They fight for territory, seek out food and evade predators, they just do so at a different speed to us and so it goes unappreciated. As we’ve seen this month, plants move with purpose and are aware of what is going on around them, they have to be because of their static nature.
Up to 80% of the plant lives underground so a lot of activity goes unseen by human eyes. Roots are not the passive things we have assumed, instead they actively seek the nutrients and water they need and as they approach these resources, root growth speeds up. It then slows down so the plant gets to absorb more of them, essentially the plant is foraging. But because this intentional activity goes unseen, humans tend to assume the plant is almost lifeless.
Plants carry out the equivalent of feeling, smelling, hearing etc, they just do so in a plant-centric way, not a human-centric way. Which of course makes a lot of sense, the plant is evolved to care about what plants need. So whilst they aren’t interested in the latest top 40, they are tuned in to the sound of caterpillars munching, that is to say, they have ecologically relevant senses and responses.
“Light for a plant is much more than a signal; light is food.”
– Daniel Chamovitz
Plants use photoreceptors so that they know what time of day and year it is and they respond accordingly. This is how, for example, trees know when it’s time to blossom or let go of their leaves. They can “see” the light and use this to compare the amount of light and the amount of dark. This lets plants identify when it is spring or autumn and hence signals appropriate action.
Experiments have shown that roots are actually sensitive to sound and can communicate, in a plant sort of way, with other plants. They can sense sound and make sense of it, for example they can hear roots of other plants growing and they respond by growing towards that sound.
They can also hear the sound of caterpillars munching away, a very real threat to a plant. If a plant can detect this on nearby plants etc, then they can get their defences up. And as insects use vibration, and sound is vibrations, it makes sense that plants have developed ways of sensing this.
Whilst the realm of plant’s hearing is not one which has been investigated very much, there have long been claims that talking to your plants helps them grow.
Smell is where plants really shine.
Plants can smell themselves, they know when their fruit is ripe, they smell their neighbouring plants, they smell danger and some can even tell between different species of plants based on smell. We can utilise this to use one plant to ripen another, eg bananas being placed near avocados to ripen them quickly. This is actually down to the ethylene which is high in ripening fruits and means that you can also speed up citrus ripening using kerosene. The reason that plants might want to ripen together is to increase the chances of pollination and ensure that the pollination results in reproduction. Very important considering that 99.9% of pollen goes nowhere and fertilises nothing…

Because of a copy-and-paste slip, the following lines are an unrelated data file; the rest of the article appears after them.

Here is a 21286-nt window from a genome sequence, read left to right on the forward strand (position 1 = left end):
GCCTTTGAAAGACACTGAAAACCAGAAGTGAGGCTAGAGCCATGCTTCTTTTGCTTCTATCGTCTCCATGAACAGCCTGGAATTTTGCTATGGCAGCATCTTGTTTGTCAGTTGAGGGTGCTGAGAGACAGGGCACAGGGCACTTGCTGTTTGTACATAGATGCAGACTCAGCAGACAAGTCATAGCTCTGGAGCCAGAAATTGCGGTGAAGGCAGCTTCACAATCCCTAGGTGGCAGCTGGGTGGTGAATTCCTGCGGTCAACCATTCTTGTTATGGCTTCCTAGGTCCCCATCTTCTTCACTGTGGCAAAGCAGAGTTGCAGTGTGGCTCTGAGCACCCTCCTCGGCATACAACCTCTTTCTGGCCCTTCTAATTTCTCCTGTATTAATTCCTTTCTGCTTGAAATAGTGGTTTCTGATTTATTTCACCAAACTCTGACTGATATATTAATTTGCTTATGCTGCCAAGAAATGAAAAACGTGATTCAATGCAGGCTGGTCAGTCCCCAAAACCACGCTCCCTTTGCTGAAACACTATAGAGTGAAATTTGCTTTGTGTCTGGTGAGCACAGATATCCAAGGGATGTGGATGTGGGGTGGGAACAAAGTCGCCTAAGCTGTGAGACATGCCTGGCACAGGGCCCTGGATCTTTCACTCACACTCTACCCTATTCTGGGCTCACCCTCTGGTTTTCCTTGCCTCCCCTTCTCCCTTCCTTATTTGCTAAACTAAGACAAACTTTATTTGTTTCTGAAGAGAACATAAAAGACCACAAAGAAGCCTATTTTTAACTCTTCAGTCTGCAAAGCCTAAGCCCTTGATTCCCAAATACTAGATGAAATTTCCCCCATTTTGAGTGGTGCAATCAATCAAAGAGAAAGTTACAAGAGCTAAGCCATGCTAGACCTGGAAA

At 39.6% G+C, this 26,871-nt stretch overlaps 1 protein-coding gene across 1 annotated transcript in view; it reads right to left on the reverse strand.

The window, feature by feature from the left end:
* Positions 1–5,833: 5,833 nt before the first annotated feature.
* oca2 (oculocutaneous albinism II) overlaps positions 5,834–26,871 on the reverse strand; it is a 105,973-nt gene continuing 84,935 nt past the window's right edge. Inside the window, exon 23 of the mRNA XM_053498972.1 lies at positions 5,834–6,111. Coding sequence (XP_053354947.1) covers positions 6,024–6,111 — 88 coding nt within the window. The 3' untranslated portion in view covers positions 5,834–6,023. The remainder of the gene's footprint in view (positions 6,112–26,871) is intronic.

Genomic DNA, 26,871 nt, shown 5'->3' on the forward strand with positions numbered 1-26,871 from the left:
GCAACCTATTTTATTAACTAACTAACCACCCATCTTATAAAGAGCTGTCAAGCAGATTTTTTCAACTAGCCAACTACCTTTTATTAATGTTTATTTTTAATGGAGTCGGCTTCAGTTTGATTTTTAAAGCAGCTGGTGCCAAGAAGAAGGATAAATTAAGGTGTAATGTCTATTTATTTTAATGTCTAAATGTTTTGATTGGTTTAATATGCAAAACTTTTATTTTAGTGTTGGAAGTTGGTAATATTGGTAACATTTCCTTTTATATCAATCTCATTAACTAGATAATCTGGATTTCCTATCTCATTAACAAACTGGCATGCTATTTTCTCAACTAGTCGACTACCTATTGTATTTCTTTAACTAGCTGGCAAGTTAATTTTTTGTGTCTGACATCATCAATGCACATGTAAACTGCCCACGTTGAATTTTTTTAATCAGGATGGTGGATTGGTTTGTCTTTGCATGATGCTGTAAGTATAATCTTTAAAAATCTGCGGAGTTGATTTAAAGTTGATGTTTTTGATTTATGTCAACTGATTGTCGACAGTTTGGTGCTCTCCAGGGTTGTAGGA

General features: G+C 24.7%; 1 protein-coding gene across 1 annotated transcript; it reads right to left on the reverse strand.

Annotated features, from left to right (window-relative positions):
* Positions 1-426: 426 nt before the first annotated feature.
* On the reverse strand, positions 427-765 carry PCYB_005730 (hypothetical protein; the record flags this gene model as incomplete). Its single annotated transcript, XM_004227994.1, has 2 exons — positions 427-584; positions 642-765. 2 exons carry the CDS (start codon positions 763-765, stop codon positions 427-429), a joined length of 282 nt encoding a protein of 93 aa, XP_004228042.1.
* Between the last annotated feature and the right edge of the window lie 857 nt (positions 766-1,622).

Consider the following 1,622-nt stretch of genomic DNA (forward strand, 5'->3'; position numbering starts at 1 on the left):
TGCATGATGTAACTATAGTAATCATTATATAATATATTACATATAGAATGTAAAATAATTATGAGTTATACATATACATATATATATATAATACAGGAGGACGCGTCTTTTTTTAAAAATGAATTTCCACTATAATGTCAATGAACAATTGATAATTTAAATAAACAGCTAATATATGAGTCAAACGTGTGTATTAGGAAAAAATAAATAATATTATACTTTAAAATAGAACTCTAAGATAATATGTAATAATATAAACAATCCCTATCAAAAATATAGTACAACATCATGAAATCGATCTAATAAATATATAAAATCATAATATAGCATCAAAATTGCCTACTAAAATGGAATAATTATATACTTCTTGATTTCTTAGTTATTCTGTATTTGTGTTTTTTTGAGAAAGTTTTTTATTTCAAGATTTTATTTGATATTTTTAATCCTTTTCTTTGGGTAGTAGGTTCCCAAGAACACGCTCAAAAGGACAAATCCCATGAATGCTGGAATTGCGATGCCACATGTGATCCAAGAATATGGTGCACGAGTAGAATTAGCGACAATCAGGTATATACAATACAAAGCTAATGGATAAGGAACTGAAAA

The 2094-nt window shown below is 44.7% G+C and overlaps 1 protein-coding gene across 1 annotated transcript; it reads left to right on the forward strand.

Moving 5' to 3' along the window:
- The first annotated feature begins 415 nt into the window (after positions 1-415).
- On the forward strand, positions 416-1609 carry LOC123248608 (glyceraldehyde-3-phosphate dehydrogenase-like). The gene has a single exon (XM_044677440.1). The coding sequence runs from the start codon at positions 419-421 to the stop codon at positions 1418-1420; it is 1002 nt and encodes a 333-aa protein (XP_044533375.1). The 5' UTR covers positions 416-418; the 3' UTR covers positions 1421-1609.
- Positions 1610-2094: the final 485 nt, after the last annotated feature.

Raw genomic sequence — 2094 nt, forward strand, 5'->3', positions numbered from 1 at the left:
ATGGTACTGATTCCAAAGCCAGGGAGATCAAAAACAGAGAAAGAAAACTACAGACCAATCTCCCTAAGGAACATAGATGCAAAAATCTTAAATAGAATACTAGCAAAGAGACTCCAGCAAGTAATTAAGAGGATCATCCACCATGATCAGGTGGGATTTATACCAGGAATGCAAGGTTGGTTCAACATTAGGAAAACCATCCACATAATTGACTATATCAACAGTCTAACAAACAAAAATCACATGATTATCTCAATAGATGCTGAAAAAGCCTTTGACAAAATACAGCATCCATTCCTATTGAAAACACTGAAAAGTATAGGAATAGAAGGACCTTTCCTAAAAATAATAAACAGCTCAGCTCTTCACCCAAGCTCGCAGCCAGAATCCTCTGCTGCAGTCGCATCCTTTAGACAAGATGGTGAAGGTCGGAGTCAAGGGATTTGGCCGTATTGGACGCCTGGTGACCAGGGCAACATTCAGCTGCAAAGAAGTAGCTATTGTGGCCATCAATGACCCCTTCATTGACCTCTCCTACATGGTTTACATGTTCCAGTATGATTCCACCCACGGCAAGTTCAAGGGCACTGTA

We’ve seen the magical ways in which plants defend themselves through use of smell already but plants, obviously, use scent to attract as well as repel. The beautiful fragrance of a rose? That’s there to grab the interest of a pollinator. At the other extreme are plants which smell like rotting meat because they’re interested in attracting dung beetles. Scent is particularly important for night flowering species who can’t use attractive colours to increase their changes of reproduction.
Plants know when they are being touched, they can tell the difference between hot and cold, they know when they are swaying in the breeze. Plants have proprioception which helps them to optimise their positioning.; even as seeds, plants know which way is up and which is down.
And they can also feel themselves, not just sensations acted upon them. If, for example, a tree is hurt, they bloom more heavily to ensure they have more “babies” that year even though this might take everything the tree has. They sacrifice themselves for the species.
There are also plants such as the venus fly trap and the mimosa plant which visibly react to touch.
Whilst it’s easy to think that plants are static, except for external forces, they are always moving. Roots are exploring, shoots are growing. Plants just move in a plant like way. Their leaves curl and unfold, their stems grow and move and twist, their flowers open and close, and they follow the light of the sun across the sky. Tendrils curl and hold on to supports and within the plant, food and water are being transported all the time.
A plant’s view of the world is very different from our own, and it’s easy to get so caught up with being human that we don’t grant agency to species which don’t appear to act as we do. But plants are active beings, they just have plant priorities, not human ones.